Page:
ENGAGING INVESTMENT COMMUNITY 'PARTNERS' FOR PROJECTS
Our partners from the start-up and private equity community were involved in the course in three ways: designing the projects, introducing the project along with a presentation/discussion on their investment niche (accelerator, venture capital, etc.), and evaluating student analyses. We observed this model to be powerful in the following ways:
Students got to work on “real world” projects. Students were motivated by the fact that these projects were based on actual investment opportunities our partners had considered (or, in the case of the acquisition project, their own investment opportunity). They were excited to be analyzing “real” opportunities and to hear how their analyses compared to the investor assessment in each project. They said things like: “I can’t tell you how amazing it is that we get to analyze the same businesses that a VC is looking at right now…and then hear what they think of them!” and “It’s incredible that we are doing the exact same analysis [a private equity firm] did last year!”
Students gained confidence from professional evaluation. In addition to the motivating factor of being evaluated by professionals, students grew in their ability to evaluate opportunities and present recommendations. There were parallels between the students’ opinions and those of our partners, giving students confidence that they could enter a professional role in this space and execute effectively. In fact, our venture capital partner remarked that the student presentations compared “favorably” to the job prospects he interviews, who generally have at least 2-3 years of investment analyst experience.
The students and our partners became “invested” in each other. In addition to making the projects real, the impact of having our partners come into class at the beginning of the project period and again at the end was powerful. The first introduction created a bond between our students and partners, so that students were motivated to perform at a higher level for them, and our partners became invested in the success of our students and project. In fact, one partner became so invested that he decided to sit in on all of the class periods for his project and two additional projects; he co-led the lectures and activities for his project; and he mentored students on their projects as well.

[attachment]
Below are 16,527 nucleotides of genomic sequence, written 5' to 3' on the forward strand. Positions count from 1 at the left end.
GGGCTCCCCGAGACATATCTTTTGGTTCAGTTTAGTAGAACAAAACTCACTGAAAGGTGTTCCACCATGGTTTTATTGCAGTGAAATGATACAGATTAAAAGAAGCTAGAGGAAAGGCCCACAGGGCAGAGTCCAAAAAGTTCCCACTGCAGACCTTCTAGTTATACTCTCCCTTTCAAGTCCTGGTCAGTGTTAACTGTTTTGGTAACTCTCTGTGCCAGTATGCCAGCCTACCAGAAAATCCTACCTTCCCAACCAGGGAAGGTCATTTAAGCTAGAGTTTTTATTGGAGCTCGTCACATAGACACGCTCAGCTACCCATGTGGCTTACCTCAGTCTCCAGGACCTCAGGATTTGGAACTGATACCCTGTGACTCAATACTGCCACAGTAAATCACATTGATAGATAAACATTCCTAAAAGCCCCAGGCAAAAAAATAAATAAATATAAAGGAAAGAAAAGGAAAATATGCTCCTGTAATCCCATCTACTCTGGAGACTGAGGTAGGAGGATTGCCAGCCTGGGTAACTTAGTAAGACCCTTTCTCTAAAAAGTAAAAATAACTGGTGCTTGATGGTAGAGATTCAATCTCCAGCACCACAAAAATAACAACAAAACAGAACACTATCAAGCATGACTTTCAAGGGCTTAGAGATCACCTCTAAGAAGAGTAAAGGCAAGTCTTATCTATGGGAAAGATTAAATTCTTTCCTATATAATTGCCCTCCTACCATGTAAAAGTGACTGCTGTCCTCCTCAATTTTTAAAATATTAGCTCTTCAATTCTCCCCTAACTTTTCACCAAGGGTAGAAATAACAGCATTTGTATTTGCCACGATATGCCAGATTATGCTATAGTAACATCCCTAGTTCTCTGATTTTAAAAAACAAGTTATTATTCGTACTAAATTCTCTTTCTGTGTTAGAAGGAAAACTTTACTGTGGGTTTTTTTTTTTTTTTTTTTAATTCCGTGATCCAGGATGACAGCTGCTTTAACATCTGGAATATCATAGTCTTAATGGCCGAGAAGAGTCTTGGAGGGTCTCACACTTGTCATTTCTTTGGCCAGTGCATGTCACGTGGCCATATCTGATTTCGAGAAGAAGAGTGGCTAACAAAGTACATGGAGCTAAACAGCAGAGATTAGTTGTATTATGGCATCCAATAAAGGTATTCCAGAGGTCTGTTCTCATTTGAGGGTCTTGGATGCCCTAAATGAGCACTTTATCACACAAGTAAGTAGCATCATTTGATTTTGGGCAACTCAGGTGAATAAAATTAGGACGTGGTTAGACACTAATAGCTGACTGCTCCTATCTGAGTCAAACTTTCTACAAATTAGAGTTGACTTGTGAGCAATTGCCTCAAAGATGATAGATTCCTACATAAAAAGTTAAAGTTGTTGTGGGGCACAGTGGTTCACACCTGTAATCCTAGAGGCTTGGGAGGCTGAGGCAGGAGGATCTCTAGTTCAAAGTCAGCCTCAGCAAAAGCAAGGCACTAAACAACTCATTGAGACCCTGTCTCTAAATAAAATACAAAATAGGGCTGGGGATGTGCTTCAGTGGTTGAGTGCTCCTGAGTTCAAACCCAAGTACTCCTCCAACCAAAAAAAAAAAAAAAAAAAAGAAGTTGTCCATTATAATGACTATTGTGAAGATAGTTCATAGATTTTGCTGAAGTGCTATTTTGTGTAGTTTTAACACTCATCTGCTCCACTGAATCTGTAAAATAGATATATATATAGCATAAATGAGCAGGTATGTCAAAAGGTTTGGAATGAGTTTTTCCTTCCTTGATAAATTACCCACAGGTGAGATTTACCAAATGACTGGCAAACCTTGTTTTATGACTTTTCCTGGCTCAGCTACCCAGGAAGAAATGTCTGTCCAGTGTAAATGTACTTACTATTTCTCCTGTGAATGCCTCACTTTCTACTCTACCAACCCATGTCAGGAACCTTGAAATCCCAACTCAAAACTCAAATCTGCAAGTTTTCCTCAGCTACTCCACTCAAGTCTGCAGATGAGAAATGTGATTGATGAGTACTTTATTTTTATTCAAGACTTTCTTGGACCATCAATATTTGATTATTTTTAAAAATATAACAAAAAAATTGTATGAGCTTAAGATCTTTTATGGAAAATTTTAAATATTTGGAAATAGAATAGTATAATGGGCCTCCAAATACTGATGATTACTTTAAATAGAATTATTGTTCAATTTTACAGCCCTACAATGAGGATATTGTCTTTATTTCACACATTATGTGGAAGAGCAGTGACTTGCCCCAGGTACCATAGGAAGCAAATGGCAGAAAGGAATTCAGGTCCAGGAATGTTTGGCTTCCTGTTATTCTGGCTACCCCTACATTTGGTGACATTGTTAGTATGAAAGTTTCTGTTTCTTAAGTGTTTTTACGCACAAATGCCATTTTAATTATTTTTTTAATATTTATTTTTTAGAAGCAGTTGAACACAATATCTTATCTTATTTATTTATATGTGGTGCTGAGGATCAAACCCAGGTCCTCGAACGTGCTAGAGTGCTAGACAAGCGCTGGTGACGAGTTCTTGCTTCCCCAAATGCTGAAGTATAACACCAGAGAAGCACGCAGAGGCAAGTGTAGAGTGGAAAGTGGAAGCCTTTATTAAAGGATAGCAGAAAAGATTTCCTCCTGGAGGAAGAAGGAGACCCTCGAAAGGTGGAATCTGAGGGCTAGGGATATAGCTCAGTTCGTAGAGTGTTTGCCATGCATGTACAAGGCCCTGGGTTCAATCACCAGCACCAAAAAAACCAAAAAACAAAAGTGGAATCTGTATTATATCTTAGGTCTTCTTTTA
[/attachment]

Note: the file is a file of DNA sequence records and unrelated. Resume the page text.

Rather than assigning lengthy papers and presentations, we decided to force students to be hyper-focused by limiting them to 2-page written investment analyses and 5-slide investment presentations. We were concerned that this might allow students to only do surface-level analyses to meet the requirements, but our hope was that this would give students more time to analyze rather than write and allow them to get used to communicating in a clear, concise manner.
We found that these “hyper-focused” deliverables were effective in three aspects:
Level of Analysis. Because students were spending less time writing and creating presentations, we were able to place more emphasis on critical analysis: asking the right questions, finding information to address those questions, and interpreting the information to make recommendations. As a result, teams’ analyses were thorough, and the teams were well-prepared to answer in-depth questions. Student comments proved that this focus allowed them to be more effective with their time.
Communication. When we set up the class, our investment partners stressed the importance of professional communication: being clear and concise and only focusing on important aspects. These deliverables were effective in forcing students to communicate this way without “fluff.” One partner observed, “I expected long-winded explanations in the presentations; I was surprised at how effective students were at describing what each company does and what is attractive about the investment opportunity.”
Repeatability. Using a two-page deliverable and five-slide pitch deck allowed us to do many analyses over the course of the semester. Within each project module, students wrote two-pagers to prepare for case study discussion and guest speakers. This was an efficient method for class preparation and also gave students more opportunities to apply analysis tools. By the end of the semester, this process became second nature for students.
One of our hopes with this article is that others will build on this model to create more innovative approaches to courses on early-stage capital, especially at the undergraduate level. Because undergraduate students are rarely hired by venture firms, it is critical that they learn skill sets that apply to many fields. These skills can also be indispensable for real estate, business development, raising capital, consulting, banking, and other areas. They also be incredibly useful tools for entrepreneurial students who want to evaluate future business opportunities for themselves.
As important, we believe that other entrepreneurship courses can reap benefits by adopting the elements of this course: utilizing a design sprint format, creating “real-world” projects with partners from the business community, and paring down deliverables to emphasize critical thinking and professional communication. These elements can be applied in courses on human-centered design, business model analysis, entrepreneurial finance or marketing, and more to create a fun, energetic atmosphere in which students are given an opportunity to grow and gain confidence.